Tuesday, November 01, 2005

VG REVIEW: Pump It Up Exceed


"PUMP IT UP: EXCEED"
Mastiff
for PlayStation 2 and Xbox
rated T for Teen (suggestive themes)
$59.99

There’s nothing like a video game to make you feel completely inadequate. Especially if it’s a dancing game.

Recently, I popped in "Pump It Up: Exceed," a new dance title in the same vein as the popular "Dance Dance Revolution" series. Now, I don’t profess to be Fred Flintstone, let alone Fred Astaire, but based on my past "DDR" experience, I figured I’d manage to hoof my way through a few of the easier songs.

Then I started the game. Within seconds I was looking at the "Game Over" screen and a surly teenage voice was berating me, "Dude, why don’t you just get up and dance?"

Dude, I’m trying. Honestly.

And so it went for pretty much the rest of my "Pump It Up" experience. No matter how hard I tried, I couldn’t, for the life of me, manage a higher grade than "F." It became apparent quickly that this was not a game made for my limited abilities.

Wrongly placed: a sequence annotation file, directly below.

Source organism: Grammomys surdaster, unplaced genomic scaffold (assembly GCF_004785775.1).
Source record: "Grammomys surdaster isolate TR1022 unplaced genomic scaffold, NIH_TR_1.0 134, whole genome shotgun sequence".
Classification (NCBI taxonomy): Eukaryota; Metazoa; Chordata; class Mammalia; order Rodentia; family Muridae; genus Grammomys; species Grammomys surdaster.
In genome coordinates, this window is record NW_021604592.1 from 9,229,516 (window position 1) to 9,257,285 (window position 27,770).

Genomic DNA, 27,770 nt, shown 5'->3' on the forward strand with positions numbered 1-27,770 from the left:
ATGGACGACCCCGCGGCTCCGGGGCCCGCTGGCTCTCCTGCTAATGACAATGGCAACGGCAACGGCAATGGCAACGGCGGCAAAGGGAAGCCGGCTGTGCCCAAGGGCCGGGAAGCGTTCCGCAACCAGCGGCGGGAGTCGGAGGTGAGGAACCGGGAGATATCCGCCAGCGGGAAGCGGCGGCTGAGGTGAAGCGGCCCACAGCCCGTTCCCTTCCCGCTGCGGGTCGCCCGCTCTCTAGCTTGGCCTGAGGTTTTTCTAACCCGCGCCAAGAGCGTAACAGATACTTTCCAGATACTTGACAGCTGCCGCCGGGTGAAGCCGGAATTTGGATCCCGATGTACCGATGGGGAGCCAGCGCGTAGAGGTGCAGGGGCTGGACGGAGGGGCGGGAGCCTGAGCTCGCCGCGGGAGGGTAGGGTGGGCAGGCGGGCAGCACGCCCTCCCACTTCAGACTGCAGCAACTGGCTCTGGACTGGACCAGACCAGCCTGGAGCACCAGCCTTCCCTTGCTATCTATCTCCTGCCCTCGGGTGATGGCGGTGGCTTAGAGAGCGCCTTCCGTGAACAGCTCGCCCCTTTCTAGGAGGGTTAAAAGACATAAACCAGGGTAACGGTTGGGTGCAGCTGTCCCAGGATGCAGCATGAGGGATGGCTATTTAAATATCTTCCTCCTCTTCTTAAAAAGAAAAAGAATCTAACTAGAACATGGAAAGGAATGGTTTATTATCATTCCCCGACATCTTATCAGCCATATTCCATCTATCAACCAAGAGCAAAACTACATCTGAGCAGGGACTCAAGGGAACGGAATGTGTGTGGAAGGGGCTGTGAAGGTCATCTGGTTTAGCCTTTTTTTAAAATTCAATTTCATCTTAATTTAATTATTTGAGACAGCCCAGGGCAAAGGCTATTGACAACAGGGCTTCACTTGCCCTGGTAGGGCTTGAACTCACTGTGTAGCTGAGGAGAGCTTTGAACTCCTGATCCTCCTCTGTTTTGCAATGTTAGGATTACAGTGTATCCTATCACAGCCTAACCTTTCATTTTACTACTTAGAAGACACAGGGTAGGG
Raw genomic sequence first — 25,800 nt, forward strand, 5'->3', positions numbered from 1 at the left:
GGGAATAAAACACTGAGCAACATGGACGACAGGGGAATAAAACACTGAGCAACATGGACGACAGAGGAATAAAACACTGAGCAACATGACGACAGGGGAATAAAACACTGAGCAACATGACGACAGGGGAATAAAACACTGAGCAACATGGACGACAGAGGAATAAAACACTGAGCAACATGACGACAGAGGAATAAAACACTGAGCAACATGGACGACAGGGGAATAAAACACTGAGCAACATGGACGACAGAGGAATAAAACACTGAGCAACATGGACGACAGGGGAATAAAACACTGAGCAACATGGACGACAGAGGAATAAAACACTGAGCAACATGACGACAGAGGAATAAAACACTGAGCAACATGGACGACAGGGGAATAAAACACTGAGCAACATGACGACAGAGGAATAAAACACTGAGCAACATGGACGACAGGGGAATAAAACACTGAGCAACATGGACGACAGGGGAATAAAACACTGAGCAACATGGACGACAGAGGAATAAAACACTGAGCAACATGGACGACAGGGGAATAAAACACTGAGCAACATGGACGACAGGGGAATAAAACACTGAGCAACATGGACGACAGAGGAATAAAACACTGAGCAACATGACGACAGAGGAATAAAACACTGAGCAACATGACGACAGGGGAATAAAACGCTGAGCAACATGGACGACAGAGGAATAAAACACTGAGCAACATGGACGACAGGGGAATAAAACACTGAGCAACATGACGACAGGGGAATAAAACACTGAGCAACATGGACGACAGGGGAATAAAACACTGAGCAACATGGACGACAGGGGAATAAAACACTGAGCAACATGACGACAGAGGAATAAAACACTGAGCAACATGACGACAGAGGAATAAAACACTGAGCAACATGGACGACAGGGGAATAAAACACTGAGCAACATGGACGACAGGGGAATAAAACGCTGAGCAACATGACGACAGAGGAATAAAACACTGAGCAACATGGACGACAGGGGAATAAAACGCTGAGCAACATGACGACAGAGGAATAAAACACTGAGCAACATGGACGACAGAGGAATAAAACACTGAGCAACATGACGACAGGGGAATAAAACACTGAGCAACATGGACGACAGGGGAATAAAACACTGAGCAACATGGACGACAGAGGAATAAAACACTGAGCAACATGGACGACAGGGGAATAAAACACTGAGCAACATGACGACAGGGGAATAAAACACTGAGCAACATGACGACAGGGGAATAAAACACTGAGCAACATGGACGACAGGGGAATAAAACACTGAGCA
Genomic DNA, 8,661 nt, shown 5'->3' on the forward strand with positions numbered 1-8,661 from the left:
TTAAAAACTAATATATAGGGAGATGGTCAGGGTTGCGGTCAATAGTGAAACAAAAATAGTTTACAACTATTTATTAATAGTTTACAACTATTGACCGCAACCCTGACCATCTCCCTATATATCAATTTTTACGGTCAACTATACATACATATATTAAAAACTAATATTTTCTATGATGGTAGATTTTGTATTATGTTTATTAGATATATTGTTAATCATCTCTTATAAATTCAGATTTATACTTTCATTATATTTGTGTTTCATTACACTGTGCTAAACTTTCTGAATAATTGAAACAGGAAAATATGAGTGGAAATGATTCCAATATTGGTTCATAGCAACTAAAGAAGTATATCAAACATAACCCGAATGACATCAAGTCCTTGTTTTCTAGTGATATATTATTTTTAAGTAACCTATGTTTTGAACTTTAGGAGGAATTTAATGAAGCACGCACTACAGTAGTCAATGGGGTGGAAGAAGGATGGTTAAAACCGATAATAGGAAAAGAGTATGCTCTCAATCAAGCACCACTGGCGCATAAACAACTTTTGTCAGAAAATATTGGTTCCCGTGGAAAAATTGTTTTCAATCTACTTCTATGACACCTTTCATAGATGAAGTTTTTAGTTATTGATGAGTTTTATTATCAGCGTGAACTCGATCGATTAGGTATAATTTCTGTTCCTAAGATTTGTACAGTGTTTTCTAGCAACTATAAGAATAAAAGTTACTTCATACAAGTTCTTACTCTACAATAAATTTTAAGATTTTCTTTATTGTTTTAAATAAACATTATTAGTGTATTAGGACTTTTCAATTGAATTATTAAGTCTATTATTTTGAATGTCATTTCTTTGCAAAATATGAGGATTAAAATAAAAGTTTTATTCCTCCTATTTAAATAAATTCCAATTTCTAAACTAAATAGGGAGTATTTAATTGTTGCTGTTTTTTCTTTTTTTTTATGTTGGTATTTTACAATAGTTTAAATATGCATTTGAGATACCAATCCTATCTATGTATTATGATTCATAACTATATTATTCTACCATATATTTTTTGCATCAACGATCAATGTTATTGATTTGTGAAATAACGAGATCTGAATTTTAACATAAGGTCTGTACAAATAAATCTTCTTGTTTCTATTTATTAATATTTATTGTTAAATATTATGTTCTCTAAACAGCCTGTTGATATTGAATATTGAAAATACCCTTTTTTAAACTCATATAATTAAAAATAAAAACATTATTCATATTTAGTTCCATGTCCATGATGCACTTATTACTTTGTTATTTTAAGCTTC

But on with the descriptions. In "Pump It Up: Exceed," the player matches the quickly scrolling dance steps on the screen via a mat that plugs into the console.

The catch here is that, unlike "Dance Dance Revolution," which has you stepping on the four compass points of the mat, you instead step on the corners and in the center.

The idea is that this simple alteration provides a more intuitive, "dancelike" experience. And I suppose it does, although the moves for each song are so complex that it’s hard to tell. And the inclusion of a step point in the center takes some getting used to.

On the positive side, the songs are considerably better than most of the ones that make up other games in this genre. And the videos that play are visually arresting as well. There were a couple of times where I became so engrossed in the animation on the screen that I forgot I was supposed to be moving my feet.

For those gamers who consider themselves hardcore "DDR" experts, "Pump It Up" offers a nice, challenging break from the tried and true. It’s tailor-made for those who’ve already danced their way through past games and are looking for something new.

The rest of us shlubs, however, should stay as far away from this game as possible if we want to hold onto any self-esteem at all.

Copyright The Patriot-News, 2005

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